It definitely makes commercial sense for the CBN to make eNaira a payment option, thus ensuring that other payment options run concurrently. Essentially, it is really all about the customer’s choice. For instance, eNaira adoption for remittances may not be very attractive to recipients who would wish to receive foreign currency in their domiciliary accounts, not in eNaira. Thankfully, with the FOREX reform presently being carried out by the CBN in Nigeria is gradually restoring confidence. The adoption of the I&E window rate as the applicable rate for currency conversions may have greatly avoided what could have become a serious currency-conversion challenge in the remittance corridor; and consequently, a major disincentive to eNaira as a payment option for remittances.
Under the Emefiele-led CBN, considerable supervisory efforts were made on FOREX restrictions—itself a double-edged sword particularly from a diaspora remittance perspective, at least with hindsight. This may also have negatively impacted diasporan inflows especially through formal channels. And this is where the eNaira comes in. The eNaira could play a better role, adding a window for Nigerians in the diaspora to send money home. Also, this will reduce remittance costs, improve transaction speed, and gradually disincentivize the use of informal channels for remittances. As pointed out by the IMF in the IMF Working Paper referred to earlier, “[c]ost savings from integrating CBDC—as a bridge vehicle—in the remittance process may also be substantial”.15
Therefore, the CBN and IMTOs must ensure safety and security of their platforms, whether the eNaira remittance option is facilitated through merchant wallets or API. This is where the nature and level of AML/CFT compliance, transaction limits balance, and other related measures also come in. Noticeably, the operational framework is silent about this aspect. Also, beyond releasing the operational framework to IMTOs and the general members of the public, the CBN should begin to engage IMTOs, get feedback, and continue to improve the operation of eNaira as a payment option in diaspora remittance to Nigeria.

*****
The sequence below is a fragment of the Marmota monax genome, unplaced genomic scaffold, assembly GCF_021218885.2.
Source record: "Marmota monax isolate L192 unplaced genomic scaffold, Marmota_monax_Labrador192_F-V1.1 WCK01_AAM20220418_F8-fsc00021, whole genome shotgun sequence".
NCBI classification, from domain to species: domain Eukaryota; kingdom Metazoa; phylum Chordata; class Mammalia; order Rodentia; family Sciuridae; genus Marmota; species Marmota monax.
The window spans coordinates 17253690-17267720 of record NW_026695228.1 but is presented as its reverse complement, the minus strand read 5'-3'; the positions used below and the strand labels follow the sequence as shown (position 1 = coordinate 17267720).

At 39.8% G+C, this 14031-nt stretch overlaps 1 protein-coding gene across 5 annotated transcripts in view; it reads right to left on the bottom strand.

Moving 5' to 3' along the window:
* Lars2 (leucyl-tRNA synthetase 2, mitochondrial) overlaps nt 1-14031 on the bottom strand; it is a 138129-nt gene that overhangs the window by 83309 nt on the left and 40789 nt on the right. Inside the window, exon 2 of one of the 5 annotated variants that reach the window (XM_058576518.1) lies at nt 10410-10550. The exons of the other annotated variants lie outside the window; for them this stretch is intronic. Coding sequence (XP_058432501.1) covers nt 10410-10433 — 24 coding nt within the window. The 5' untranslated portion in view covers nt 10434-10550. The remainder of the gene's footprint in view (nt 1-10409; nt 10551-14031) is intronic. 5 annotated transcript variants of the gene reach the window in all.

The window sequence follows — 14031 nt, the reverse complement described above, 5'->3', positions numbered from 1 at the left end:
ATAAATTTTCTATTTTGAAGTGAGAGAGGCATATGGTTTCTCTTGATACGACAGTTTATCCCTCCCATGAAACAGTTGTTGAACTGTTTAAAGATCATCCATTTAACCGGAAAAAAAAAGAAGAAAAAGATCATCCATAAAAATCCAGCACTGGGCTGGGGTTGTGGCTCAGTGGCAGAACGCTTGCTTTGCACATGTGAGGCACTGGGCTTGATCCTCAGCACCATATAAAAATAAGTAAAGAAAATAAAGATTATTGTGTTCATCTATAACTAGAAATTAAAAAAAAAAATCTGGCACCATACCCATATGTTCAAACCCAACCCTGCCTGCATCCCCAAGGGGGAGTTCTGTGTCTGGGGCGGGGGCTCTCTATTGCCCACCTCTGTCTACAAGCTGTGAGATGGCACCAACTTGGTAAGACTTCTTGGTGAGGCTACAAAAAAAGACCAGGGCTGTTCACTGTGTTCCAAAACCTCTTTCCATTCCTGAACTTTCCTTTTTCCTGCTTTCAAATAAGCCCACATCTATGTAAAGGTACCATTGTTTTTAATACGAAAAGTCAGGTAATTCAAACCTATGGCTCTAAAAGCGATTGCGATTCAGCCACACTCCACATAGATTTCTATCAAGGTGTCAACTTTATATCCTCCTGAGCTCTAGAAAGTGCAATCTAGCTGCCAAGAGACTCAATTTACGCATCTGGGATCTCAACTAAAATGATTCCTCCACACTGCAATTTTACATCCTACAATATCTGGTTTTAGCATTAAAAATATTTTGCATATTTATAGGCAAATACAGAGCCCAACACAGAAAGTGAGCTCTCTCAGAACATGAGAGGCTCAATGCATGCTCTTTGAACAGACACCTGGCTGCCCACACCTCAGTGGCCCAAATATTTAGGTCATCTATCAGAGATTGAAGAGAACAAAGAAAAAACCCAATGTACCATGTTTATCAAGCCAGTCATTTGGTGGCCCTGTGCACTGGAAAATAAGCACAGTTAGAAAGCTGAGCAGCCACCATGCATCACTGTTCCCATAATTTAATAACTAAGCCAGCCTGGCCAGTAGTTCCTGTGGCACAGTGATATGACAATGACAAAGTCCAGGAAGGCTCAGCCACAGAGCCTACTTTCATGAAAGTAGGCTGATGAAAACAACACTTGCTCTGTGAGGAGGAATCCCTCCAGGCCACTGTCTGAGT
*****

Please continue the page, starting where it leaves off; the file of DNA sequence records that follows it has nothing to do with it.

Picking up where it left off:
3. Improving cross-border payments with eNaira through international payment processors and digital payment platforms
Paying for goods and services cross-border has been costly and slow, and for too long. This inefficiency has been in the cross-border payment space for so long that an end user may be forgiven for thinking this a sabotage. While technology and regulation were the major reasons for this in the past, regulation now appears to be the major hurdle. Policymakers and regulators must fix this, especially in the era of new and emerging technologies, including blockchain. The eNaira—like most CBDCs—is powered by blockchain technology. This is the same technology that powers cryptocurrencies, including bitcoin, Ether, and Litecoin.
The eNaira can help streamline the cross-border payment process, making it efficient. As stated by the CBN, eNaira can “significantly reduce the time taken for transactions to be confirmed as it allows real-time cross-border foreign exchange payment-versus-payment transactions for traded goods and services”. Also, the CBN is looking to adopt the eNaira as a separate window for the clearing and settlement of trade, thus providing an alternative to SWIFT international financial messaging and payment systems.
But to get the eNaira to become a reliable and trusted solution to cross-border payments, international cooperation is key. First, eNaira must be designed and pursued considering all countries’ payment systems. Second, eNaira interoperability with global payment systems is vital, requiring basic design, legal, regulatory, and technological standards, otherwise no country would care. Third, the eNaira implementation framework must be structured in a way that benefits from the experience and perspective of all relevant actors in the cross-border payment space. This includes the finance ministry, consumer protection agency, data protection authorities, international organizations, regulators, and key players in the private sector. Without these levels of cooperation, eNaira—or any CBDC for that matter—will struggle with adoption. In fact, without cooperation, the eNaira may be of no meaningful use for cross-border payments.
4. The eNaira as an indigenous, public alternative to foreign-currency-backed, privately-issued stablecoins
The cryptocurrency applications of blockchain technology are gradually impacting the global financial system. These cryptocurrency applications may be in the form of decentralized cryptocurrencies such as bitcoin, Ether, Litecoin for example or stabilized version of cryptocurrencies typically backed by fiat currencies known as stablecoins such as Tether USD (USDT), USD Coin (USDC), Euro Coin (EUROC) for example. The adoption of both decentralized cryptocurrencies and stablecoins continue to grow.